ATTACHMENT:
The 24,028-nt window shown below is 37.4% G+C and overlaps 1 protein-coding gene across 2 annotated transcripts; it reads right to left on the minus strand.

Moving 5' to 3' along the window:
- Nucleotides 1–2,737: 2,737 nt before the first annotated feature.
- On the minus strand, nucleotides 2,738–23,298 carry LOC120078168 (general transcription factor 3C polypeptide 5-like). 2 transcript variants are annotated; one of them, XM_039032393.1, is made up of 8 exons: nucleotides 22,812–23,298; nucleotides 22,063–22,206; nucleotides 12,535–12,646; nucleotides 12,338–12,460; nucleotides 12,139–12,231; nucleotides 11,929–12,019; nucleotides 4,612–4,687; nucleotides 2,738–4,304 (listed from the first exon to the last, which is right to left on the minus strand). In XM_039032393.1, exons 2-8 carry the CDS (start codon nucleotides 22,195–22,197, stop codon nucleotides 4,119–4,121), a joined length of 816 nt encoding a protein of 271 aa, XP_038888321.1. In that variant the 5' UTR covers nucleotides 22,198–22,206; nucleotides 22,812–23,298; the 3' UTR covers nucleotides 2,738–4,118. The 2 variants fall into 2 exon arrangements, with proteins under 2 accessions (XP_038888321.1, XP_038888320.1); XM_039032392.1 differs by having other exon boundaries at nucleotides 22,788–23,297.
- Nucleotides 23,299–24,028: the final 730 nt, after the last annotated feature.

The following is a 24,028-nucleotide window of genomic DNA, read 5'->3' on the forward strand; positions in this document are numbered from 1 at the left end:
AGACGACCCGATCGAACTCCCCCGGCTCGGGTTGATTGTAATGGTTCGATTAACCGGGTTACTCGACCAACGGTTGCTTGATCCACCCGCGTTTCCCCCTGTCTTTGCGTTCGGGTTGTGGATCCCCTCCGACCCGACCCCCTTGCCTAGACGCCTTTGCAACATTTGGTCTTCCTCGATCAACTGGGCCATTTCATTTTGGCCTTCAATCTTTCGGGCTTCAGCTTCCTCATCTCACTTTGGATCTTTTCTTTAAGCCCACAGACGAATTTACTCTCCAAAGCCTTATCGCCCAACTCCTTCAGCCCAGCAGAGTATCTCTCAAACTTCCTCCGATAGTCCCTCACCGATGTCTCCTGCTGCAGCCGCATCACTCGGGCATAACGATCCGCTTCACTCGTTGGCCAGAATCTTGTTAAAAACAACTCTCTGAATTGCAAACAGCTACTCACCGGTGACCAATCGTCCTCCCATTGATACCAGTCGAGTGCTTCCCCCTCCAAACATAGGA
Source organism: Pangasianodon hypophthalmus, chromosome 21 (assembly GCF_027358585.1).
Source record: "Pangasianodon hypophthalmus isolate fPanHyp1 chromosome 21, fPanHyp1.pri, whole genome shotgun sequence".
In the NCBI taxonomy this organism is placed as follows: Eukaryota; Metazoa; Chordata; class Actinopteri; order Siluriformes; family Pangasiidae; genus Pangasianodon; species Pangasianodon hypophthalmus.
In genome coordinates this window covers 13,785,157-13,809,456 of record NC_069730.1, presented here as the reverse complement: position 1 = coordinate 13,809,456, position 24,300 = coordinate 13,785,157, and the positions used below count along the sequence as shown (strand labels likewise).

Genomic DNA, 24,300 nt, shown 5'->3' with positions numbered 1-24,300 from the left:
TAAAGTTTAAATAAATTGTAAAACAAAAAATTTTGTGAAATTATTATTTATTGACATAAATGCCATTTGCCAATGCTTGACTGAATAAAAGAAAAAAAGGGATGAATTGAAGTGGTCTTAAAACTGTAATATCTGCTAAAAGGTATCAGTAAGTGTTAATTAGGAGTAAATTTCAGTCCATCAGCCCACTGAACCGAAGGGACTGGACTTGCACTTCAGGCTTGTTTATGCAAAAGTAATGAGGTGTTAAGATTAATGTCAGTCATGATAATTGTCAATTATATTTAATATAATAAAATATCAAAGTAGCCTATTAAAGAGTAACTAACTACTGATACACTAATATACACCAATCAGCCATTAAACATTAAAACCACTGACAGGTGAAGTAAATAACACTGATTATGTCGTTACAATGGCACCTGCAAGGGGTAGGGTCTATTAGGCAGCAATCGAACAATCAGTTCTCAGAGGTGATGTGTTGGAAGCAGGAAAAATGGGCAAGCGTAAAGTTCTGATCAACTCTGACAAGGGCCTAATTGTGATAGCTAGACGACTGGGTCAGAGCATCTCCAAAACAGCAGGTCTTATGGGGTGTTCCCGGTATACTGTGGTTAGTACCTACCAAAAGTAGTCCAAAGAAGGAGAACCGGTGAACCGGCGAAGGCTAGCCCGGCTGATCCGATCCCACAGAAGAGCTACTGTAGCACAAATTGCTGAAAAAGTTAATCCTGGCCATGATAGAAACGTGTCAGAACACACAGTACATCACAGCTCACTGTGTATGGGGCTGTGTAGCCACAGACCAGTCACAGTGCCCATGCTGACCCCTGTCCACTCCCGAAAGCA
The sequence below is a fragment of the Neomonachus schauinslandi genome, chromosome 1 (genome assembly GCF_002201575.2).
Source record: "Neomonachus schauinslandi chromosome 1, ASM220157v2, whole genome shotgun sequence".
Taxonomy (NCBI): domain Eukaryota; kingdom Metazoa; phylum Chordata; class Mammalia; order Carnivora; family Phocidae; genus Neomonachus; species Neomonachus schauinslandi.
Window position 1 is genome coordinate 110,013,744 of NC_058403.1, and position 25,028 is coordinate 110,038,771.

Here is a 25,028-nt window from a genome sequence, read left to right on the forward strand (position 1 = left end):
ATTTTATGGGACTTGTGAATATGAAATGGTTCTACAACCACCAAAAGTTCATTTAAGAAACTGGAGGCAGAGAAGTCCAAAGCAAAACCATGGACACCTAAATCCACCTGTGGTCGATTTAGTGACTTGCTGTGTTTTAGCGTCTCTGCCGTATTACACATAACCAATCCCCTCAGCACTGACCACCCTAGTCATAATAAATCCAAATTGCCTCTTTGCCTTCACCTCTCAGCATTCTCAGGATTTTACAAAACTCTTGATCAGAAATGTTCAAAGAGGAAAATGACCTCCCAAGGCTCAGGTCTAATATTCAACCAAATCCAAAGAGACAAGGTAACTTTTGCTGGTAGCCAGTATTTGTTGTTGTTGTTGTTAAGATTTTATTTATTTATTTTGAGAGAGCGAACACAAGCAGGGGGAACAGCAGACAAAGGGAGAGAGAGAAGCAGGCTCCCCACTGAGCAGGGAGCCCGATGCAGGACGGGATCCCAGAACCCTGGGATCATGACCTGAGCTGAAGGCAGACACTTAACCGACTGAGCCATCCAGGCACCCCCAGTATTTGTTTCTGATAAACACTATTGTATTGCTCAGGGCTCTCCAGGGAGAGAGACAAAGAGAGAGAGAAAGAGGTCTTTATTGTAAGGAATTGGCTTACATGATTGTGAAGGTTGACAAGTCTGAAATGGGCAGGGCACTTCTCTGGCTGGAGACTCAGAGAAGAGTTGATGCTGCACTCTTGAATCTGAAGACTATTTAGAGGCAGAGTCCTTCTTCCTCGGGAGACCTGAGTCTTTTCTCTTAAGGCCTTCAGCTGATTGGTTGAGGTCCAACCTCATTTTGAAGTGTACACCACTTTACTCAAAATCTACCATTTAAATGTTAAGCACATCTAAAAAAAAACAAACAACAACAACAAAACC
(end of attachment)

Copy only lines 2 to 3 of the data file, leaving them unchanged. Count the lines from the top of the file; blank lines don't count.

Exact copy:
Moving 5' to 3' along the window:
- Nucleotides 1–2,737: 2,737 nt before the first annotated feature.